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Although migration to cities is as old as cities themselves (slightly distorted by the economic and social suburbanization of the seventies and eighties in the 19th century), the nowadays growth of the preindustrial cities in the western hemisphere is rather a specific one. It is based on knowledge and human interaction.
American economist Edward Glaeser would agree when we say that whereas the typical industrial city was located in a place where factories had an edge in production, the typical 21st century city is more likely a place where workers have an edge on consumption, interaction and a pleasant public realm. A century ago, companies were tied to spots like Liverpool or Pittsburgh because of natural attributes like harbours and coal mines; this is no longer the case for companies. The global decline in transport costs means that companies are now footloose: free to locate where people want to live. In most cases, attractive cities like Amsterdam, London, New York, Munich, Copenhagen and Barcelona entice enterprises and entrepreneurs by their quality of life and public amenities.
And there is more. Actual urbanisation of the cities mentioned above is the result of a recent structural change in the economy of the developed countries. This new, knowledge-based economy is founded on interaction and synergy—and therefore crucial for face-to-face contact. Nowadays, face-to-face contact takes place in environments such as breakfast bars, lounge areas, libraries, galleries, pubs and Starbucks clones. The urban orientation of the new economy has also led to a preference of dwellings within the urban fabric, within the mixed urban areas that offer a variety of amenities. This strong demand leads to increased housing prices and even small(er) housing units. Smaller houses create urgency for the use of semi-public, casual meeting spaces, such as those mentioned above. The very fast development of smart phones and digital social networks has accelerated and strengthened these forces.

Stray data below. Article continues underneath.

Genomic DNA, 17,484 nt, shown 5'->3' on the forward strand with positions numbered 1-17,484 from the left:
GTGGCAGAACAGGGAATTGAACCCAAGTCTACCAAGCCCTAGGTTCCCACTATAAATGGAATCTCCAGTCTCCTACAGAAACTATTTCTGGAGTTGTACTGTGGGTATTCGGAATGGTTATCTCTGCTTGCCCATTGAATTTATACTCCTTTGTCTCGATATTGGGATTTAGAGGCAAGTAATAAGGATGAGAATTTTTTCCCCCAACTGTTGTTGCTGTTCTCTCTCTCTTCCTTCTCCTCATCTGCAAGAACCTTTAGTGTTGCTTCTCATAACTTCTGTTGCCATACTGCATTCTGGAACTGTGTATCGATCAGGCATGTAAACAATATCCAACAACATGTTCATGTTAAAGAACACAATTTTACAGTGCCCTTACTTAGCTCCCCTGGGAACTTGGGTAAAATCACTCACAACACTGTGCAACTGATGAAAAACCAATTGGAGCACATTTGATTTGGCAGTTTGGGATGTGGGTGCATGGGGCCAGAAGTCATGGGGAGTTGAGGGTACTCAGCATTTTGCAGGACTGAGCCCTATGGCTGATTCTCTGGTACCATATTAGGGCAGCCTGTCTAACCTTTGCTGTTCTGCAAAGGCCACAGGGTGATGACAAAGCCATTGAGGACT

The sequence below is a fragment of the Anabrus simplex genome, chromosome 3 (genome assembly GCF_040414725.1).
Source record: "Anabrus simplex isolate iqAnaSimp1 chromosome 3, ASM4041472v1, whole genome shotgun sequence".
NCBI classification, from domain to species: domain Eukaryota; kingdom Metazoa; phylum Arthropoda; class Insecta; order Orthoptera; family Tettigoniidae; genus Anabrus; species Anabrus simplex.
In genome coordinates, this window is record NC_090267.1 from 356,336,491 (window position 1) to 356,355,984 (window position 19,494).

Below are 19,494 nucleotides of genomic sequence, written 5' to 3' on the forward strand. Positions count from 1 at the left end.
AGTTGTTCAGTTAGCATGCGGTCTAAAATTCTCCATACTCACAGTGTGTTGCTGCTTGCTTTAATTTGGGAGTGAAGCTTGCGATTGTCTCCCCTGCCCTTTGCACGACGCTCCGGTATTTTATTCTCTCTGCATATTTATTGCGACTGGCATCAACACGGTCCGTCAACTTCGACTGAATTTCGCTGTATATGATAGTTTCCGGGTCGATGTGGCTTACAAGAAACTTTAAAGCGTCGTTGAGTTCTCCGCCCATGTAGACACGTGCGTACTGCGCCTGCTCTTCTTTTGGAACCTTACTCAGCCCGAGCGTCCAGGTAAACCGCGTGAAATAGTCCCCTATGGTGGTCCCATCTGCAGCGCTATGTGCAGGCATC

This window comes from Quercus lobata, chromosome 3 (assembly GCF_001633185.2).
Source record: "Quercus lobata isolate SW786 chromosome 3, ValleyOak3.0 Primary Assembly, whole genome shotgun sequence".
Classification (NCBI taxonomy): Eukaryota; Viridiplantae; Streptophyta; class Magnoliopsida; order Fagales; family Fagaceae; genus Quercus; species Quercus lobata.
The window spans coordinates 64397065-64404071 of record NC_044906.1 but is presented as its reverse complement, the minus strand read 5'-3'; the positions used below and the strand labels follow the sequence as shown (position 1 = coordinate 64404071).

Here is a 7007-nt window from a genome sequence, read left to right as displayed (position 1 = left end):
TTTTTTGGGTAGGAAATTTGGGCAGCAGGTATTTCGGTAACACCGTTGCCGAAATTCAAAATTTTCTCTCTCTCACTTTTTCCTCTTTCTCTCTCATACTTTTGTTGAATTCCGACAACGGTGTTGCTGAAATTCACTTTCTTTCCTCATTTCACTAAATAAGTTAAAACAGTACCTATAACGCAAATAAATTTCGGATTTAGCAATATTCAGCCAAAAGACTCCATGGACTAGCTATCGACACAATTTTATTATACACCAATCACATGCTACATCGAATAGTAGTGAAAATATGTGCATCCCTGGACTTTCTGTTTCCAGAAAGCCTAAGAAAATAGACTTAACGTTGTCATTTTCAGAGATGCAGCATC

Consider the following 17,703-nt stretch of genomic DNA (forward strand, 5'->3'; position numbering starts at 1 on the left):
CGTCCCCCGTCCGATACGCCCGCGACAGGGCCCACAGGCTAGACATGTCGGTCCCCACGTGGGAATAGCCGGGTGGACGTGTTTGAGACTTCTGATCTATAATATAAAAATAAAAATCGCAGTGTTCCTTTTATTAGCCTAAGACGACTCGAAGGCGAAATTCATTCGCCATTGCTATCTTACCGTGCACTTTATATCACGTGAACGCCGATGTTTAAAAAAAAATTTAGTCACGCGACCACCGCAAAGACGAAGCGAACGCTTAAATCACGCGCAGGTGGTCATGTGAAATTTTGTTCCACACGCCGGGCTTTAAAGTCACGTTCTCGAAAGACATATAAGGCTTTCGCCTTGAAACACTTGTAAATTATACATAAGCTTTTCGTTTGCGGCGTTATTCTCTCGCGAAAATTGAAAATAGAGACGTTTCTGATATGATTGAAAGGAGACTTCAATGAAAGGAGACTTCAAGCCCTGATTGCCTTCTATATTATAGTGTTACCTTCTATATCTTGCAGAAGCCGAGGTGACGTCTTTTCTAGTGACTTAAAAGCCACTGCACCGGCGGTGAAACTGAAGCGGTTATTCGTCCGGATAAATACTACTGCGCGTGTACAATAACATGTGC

This specific re-urbanisation demands specific spatial arrangements in which diversity and proximity are of utmost importance. Hence, this means that there is growing need of urban tissue in which diversity and proximity is possible! And this, in turn, explains the visual and functional alteration of the 19th century neighbourhoods in Amsterdam, illustrated by the revitalisation of the Frans Halsstraat in the famous Pijp District, immediately adjacent to Amsterdam’s urban core.
The Pijp district was intended for the labour class, but because of rapidly growing land prices it became occupied by the middle class who were fleeing from the overcrowded and polluted 19th century inner city areas. Because of the commercial design of the building constructors and speculative construction in those pre-Housing Act days, small dwellings with relatively high rents were realized. Some of the inhabitants therefore rented a single room to artists, students or singles. Hence, the genesis of a lively and diverse neighbourhood took off; nowadays it’s known as the Amsterdam Quartier Latin or Bohemian Amsterdam.